March 2020 - A couple of days ago I was travelling around Durban here in South Africa. I did not notice any dramatic slowdown of activity in the shops and malls. The open markets where people buy and sell new and used clothing were bustling. However, the next morning President Cyril Ramaphosa declared a “State of Disaster” and announced a number of drastic measures to curb the spread of the coronavirus in South Africa.
Nationals from the U.S., U.K., China, Italy, Germany, South Korea, Iran, Switzerland, France and Spain as well of foreigners who have visited high-risk countries in the past 20 days will be denied visas. Travellers from medium-risk countries like Portugal, Hong Kong and Singapore will be required to undergo high-intensity screening. South African citizens returning from high incidence countries will be subject to testing and self-isolation upon their arrival. 35 land ports of entry and two of the eight sea ports will be closed for passengers and crew changes. Further measures include the closing of schools and the banning of public gatherings of over 100 people.
The first Covid-19 infection was reported on March 5. As of today (18 March) 116 people have tested positive for the illness. This advancement of the virus is in line with what other countries have been experiencing. It is likely we will see a spread along the lines of Germany, Austria or the UK in the coming weeks. And this is worrying. The public health system is already overburdened and the containment strategy of social distancing will be hard to implement in South Africa’s overcrowded townships. So far most of those infected had arrived from other countries hit by the disease. But already there is a growing number of local transmissions and the government is trying to minimize the spread with those drastic measures. But there will be economic implications.
When President Ramaphosa’s speech was made, the Rand weakened, the South Africa benchmark stock index fell to the lowest closing level since July of 2013 and yields on 10-year government bonds rose above 10% for the first time in a number of years. It was clear that the drastic measures restricting trade and movement would negatively impact the country’s GDP.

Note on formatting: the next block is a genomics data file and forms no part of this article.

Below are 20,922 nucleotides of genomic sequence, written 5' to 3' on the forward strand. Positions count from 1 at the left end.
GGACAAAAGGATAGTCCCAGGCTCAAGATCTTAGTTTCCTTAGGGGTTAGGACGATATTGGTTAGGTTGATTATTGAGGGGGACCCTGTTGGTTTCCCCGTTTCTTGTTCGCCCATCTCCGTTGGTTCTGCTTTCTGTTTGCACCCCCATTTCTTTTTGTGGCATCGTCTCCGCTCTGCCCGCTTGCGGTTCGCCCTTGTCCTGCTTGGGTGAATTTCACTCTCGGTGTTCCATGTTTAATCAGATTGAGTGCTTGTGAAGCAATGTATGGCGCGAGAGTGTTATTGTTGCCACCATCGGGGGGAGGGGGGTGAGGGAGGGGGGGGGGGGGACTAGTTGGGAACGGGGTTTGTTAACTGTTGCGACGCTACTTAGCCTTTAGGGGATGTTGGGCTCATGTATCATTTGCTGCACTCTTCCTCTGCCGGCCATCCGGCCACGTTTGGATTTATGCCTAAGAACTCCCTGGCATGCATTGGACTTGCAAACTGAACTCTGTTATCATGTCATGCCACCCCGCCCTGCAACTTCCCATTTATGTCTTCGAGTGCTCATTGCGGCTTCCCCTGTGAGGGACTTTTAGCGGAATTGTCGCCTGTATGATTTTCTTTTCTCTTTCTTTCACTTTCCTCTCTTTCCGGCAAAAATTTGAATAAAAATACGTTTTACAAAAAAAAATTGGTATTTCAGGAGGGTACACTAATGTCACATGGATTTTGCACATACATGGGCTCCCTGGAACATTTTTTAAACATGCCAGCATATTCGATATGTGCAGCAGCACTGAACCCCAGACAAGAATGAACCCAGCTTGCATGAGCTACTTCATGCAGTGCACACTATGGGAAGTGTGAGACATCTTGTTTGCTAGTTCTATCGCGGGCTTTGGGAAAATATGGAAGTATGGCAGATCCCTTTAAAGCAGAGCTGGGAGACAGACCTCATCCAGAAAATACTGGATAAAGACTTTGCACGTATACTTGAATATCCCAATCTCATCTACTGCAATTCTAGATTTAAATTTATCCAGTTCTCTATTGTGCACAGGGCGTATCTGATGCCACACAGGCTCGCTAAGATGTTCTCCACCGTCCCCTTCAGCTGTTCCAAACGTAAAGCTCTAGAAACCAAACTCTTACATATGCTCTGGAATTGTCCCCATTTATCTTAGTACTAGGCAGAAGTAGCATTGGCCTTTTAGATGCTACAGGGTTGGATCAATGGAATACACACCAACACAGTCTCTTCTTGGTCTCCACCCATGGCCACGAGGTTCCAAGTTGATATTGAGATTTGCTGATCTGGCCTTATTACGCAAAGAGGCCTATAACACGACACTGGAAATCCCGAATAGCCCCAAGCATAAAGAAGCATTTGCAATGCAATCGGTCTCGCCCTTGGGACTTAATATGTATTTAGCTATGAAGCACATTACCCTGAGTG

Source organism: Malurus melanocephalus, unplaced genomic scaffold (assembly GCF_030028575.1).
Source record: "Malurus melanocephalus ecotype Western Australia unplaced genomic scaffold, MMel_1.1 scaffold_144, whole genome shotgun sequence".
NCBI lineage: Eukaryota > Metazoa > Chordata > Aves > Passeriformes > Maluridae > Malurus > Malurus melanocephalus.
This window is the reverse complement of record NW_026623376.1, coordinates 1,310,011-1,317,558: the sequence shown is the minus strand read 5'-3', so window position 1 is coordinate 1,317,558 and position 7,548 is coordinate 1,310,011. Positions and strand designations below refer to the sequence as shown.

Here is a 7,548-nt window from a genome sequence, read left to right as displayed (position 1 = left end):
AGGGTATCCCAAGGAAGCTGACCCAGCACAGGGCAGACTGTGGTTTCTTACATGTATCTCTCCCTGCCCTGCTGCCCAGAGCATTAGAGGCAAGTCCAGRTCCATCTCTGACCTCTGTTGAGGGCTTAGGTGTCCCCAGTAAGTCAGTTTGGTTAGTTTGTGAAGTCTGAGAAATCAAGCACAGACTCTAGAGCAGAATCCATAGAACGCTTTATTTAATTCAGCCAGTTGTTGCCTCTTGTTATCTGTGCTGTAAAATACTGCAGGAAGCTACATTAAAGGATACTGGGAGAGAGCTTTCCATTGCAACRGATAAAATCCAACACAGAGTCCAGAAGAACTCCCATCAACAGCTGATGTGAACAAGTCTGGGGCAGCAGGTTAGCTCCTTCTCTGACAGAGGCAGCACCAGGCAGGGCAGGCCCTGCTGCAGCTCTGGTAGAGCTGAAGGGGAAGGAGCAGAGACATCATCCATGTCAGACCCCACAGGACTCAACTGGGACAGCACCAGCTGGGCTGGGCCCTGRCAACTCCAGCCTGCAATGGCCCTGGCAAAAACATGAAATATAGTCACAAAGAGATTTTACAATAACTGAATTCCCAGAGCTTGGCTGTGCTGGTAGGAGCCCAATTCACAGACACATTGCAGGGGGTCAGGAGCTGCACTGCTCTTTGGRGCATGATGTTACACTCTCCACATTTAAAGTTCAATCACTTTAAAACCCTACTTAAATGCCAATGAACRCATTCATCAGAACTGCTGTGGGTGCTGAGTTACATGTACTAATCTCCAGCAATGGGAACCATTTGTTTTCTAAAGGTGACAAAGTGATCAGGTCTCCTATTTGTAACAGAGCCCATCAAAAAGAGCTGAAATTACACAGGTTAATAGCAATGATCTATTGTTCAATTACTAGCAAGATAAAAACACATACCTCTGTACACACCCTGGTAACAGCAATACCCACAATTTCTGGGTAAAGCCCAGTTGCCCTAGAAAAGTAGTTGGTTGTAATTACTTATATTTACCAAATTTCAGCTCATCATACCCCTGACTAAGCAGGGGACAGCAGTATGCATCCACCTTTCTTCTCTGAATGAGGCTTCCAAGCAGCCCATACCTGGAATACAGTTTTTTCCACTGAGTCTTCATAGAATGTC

The major foreign exchange earnings, tourism and mining would be impacted. Tourism represents almost 10% of South Africa’s GDP with 16 million tourists arriving in the country each year. The top five countries from which tourists arrive are the U.S., UK, Germany, the Netherlands and France. With the ban of arrivals from four of those countries, the impact on tourism will be substantial.
About 32% of South Africa’s exports consist of mineral ores. In addition to gems, this includes precious metals, slag, ash and other related products. South Africa is the world’s top producer of platinum and a major supplier of gold and diamonds. But because of power cuts and labor disputes the mining sector had to cut about 300,000 jobs in recent years.
Furthermore, China has become a key importer for the country. About 19% of South African exports go to China with 86% of those exports consisting of mining commodities such as iron ore, manganese, and chrome. With China’s economy slowing as a result of the virus lock-down imports from South Africa could be curtailed unless prices of those commodities decline to such a degree that it becomes attractive for the Chinese to stockpile. But the lower prices would not be good for South Africa’s balance of payments.
All these problems come on top of an economy that has already slipped into recession because of sustained power shortages and the inability of the Ramaphosa government to root out corruption and reform the state-owned companies. Economic growth in South Africa was 0.2% in 2019 the lowest since the 2009 global financial crisis. The South African unemployment rate is high, with almost 30% with many people living in extreme poverty.
Despite all these difficulties as I travel around the country I see many signs of bustling economic activity, and that is encouraging. It is fair to assume that South Africa, with its reasonably good infrastructure, legal system and richly diverse population has a deep well of talent and the fortitude to overcome its current problems.